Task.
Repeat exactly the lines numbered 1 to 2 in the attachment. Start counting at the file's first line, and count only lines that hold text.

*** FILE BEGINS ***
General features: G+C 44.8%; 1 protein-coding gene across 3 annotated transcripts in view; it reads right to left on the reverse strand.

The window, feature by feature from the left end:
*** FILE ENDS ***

General features: G+C 44.8%; 1 protein-coding gene across 3 annotated transcripts in view; it reads right to left on the reverse strand.

The window, feature by feature from the left end: